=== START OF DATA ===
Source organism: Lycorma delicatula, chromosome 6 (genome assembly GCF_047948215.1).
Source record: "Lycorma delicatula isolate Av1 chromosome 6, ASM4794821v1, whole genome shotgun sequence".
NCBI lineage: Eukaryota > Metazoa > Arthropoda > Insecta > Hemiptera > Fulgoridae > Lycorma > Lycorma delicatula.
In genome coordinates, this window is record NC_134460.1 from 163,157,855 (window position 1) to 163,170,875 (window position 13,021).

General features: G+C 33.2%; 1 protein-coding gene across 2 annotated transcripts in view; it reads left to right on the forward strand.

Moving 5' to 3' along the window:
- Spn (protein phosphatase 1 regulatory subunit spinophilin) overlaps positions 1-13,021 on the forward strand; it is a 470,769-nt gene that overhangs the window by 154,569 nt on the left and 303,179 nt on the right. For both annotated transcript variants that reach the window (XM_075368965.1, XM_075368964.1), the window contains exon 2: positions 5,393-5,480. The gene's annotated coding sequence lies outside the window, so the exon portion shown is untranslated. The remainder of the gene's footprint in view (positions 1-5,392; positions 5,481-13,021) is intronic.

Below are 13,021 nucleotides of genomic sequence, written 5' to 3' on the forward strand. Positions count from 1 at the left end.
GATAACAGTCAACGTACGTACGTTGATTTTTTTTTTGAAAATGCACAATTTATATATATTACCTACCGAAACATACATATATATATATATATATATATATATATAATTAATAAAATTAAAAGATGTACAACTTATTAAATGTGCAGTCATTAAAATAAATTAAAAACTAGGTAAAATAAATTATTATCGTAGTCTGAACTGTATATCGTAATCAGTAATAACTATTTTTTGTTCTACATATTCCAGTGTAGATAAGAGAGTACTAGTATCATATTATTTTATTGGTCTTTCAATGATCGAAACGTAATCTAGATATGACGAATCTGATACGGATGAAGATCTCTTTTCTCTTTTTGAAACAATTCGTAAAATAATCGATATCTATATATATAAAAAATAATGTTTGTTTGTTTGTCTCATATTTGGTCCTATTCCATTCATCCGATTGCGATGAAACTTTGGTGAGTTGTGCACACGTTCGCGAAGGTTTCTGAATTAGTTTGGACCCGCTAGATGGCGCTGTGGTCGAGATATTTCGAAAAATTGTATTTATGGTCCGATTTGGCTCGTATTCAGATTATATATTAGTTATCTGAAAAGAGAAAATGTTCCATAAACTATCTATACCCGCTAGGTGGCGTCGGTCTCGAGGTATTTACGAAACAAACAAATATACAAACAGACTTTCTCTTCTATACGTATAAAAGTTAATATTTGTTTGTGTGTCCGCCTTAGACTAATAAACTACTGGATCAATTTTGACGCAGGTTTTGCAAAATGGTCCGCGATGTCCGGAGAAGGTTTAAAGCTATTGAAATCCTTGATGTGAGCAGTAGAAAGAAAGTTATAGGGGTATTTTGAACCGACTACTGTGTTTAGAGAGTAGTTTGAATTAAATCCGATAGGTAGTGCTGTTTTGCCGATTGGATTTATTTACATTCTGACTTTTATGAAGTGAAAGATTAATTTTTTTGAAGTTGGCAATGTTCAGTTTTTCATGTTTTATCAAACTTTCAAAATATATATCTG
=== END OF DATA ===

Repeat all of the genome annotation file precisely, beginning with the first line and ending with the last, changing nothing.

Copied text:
Source organism: Lycorma delicatula, chromosome 6 (genome assembly GCF_047948215.1).
Source record: "Lycorma delicatula isolate Av1 chromosome 6, ASM4794821v1, whole genome shotgun sequence".
NCBI lineage: Eukaryota > Metazoa > Arthropoda > Insecta > Hemiptera > Fulgoridae > Lycorma > Lycorma delicatula.
In genome coordinates, this window is record NC_134460.1 from 163,157,855 (window position 1) to 163,170,875 (window position 13,021).

General features: G+C 33.2%; 1 protein-coding gene across 2 annotated transcripts in view; it reads left to right on the forward strand.

Moving 5' to 3' along the window:
- Spn (protein phosphatase 1 regulatory subunit spinophilin) overlaps positions 1-13,021 on the forward strand; it is a 470,769-nt gene that overhangs the window by 154,569 nt on the left and 303,179 nt on the right. For both annotated transcript variants that reach the window (XM_075368965.1, XM_075368964.1), the window contains exon 2: positions 5,393-5,480. The gene's annotated coding sequence lies outside the window, so the exon portion shown is untranslated. The remainder of the gene's footprint in view (positions 1-5,392; positions 5,481-13,021) is intronic.

Below are 13,021 nucleotides of genomic sequence, written 5' to 3' on the forward strand. Positions count from 1 at the left end.
GATAACAGTCAACGTACGTACGTTGATTTTTTTTTTGAAAATGCACAATTTATATATATTACCTACCGAAACATACATATATATATATATATATATATATATATAATTAATAAAATTAAAAGATGTACAACTTATTAAATGTGCAGTCATTAAAATAAATTAAAAACTAGGTAAAATAAATTATTATCGTAGTCTGAACTGTATATCGTAATCAGTAATAACTATTTTTTGTTCTACATATTCCAGTGTAGATAAGAGAGTACTAGTATCATATTATTTTATTGGTCTTTCAATGATCGAAACGTAATCTAGATATGACGAATCTGATACGGATGAAGATCTCTTTTCTCTTTTTGAAACAATTCGTAAAATAATCGATATCTATATATATAAAAAATAATGTTTGTTTGTTTGTCTCATATTTGGTCCTATTCCATTCATCCGATTGCGATGAAACTTTGGTGAGTTGTGCACACGTTCGCGAAGGTTTCTGAATTAGTTTGGACCCGCTAGATGGCGCTGTGGTCGAGATATTTCGAAAAATTGTATTTATGGTCCGATTTGGCTCGTATTCAGATTATATATTAGTTATCTGAAAAGAGAAAATGTTCCATAAACTATCTATACCCGCTAGGTGGCGTCGGTCTCGAGGTATTTACGAAACAAACAAATATACAAACAGACTTTCTCTTCTATACGTATAAAAGTTAATATTTGTTTGTGTGTCCGCCTTAGACTAATAAACTACTGGATCAATTTTGACGCAGGTTTTGCAAAATGGTCCGCGATGTCCGGAGAAGGTTTAAAGCTATTGAAATCCTTGATGTGAGCAGTAGAAAGAAAGTTATAGGGGTATTTTGAACCGACTACTGTGTTTAGAGAGTAGTTTGAATTAAATCCGATAGGTAGTGCTGTTTTGCCGATTGGATTTATTTACATTCTGACTTTTATGAAGTGAAAGATTAATTTTTTTGAAGTTGGCAATGTTCAGTTTTTCATGTTTTATCAAACTTTCAAAATATATATCTG